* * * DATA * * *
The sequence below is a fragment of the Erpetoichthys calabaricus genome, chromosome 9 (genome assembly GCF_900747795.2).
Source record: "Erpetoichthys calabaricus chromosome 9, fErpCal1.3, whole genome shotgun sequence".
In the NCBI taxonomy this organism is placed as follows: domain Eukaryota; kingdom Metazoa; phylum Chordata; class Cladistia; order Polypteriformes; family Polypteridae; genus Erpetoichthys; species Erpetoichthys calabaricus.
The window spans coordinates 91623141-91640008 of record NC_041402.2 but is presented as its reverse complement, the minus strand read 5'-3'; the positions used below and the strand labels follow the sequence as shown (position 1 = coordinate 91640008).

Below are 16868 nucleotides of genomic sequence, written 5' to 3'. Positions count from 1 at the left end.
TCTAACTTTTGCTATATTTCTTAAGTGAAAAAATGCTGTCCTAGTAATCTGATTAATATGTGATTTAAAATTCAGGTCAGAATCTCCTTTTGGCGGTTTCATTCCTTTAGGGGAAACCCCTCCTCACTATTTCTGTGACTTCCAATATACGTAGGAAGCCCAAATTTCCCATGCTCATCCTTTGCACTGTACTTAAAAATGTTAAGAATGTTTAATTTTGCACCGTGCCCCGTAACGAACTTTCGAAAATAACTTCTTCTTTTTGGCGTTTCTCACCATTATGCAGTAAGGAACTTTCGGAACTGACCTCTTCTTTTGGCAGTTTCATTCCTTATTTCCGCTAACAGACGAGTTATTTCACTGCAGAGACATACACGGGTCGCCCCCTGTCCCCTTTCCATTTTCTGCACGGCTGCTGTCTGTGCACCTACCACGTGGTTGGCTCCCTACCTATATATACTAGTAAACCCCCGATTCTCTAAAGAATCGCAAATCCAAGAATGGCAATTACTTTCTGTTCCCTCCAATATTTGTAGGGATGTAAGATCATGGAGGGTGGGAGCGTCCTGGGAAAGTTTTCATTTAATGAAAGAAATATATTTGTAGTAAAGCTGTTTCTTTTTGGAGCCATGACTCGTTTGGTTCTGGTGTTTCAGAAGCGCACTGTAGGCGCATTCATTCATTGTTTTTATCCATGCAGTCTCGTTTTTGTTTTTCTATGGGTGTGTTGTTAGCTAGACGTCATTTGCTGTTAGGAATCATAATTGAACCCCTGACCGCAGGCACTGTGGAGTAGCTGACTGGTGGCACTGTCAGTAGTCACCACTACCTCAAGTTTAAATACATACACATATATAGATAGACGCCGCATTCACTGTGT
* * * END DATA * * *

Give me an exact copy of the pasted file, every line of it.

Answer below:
The sequence below is a fragment of the Erpetoichthys calabaricus genome, chromosome 9 (genome assembly GCF_900747795.2).
Source record: "Erpetoichthys calabaricus chromosome 9, fErpCal1.3, whole genome shotgun sequence".
In the NCBI taxonomy this organism is placed as follows: domain Eukaryota; kingdom Metazoa; phylum Chordata; class Cladistia; order Polypteriformes; family Polypteridae; genus Erpetoichthys; species Erpetoichthys calabaricus.
The window spans coordinates 91623141-91640008 of record NC_041402.2 but is presented as its reverse complement, the minus strand read 5'-3'; the positions used below and the strand labels follow the sequence as shown (position 1 = coordinate 91640008).

Below are 16868 nucleotides of genomic sequence, written 5' to 3'. Positions count from 1 at the left end.
TCTAACTTTTGCTATATTTCTTAAGTGAAAAAATGCTGTCCTAGTAATCTGATTAATATGTGATTTAAAATTCAGGTCAGAATCTCCTTTTGGCGGTTTCATTCCTTTAGGGGAAACCCCTCCTCACTATTTCTGTGACTTCCAATATACGTAGGAAGCCCAAATTTCCCATGCTCATCCTTTGCACTGTACTTAAAAATGTTAAGAATGTTTAATTTTGCACCGTGCCCCGTAACGAACTTTCGAAAATAACTTCTTCTTTTTGGCGTTTCTCACCATTATGCAGTAAGGAACTTTCGGAACTGACCTCTTCTTTTGGCAGTTTCATTCCTTATTTCCGCTAACAGACGAGTTATTTCACTGCAGAGACATACACGGGTCGCCCCCTGTCCCCTTTCCATTTTCTGCACGGCTGCTGTCTGTGCACCTACCACGTGGTTGGCTCCCTACCTATATATACTAGTAAACCCCCGATTCTCTAAAGAATCGCAAATCCAAGAATGGCAATTACTTTCTGTTCCCTCCAATATTTGTAGGGATGTAAGATCATGGAGGGTGGGAGCGTCCTGGGAAAGTTTTCATTTAATGAAAGAAATATATTTGTAGTAAAGCTGTTTCTTTTTGGAGCCATGACTCGTTTGGTTCTGGTGTTTCAGAAGCGCACTGTAGGCGCATTCATTCATTGTTTTTATCCATGCAGTCTCGTTTTTGTTTTTCTATGGGTGTGTTGTTAGCTAGACGTCATTTGCTGTTAGGAATCATAATTGAACCCCTGACCGCAGGCACTGTGGAGTAGCTGACTGGTGGCACTGTCAGTAGTCACCACTACCTCAAGTTTAAATACATACACATATATAGATAGACGCCGCATTCACTGTGT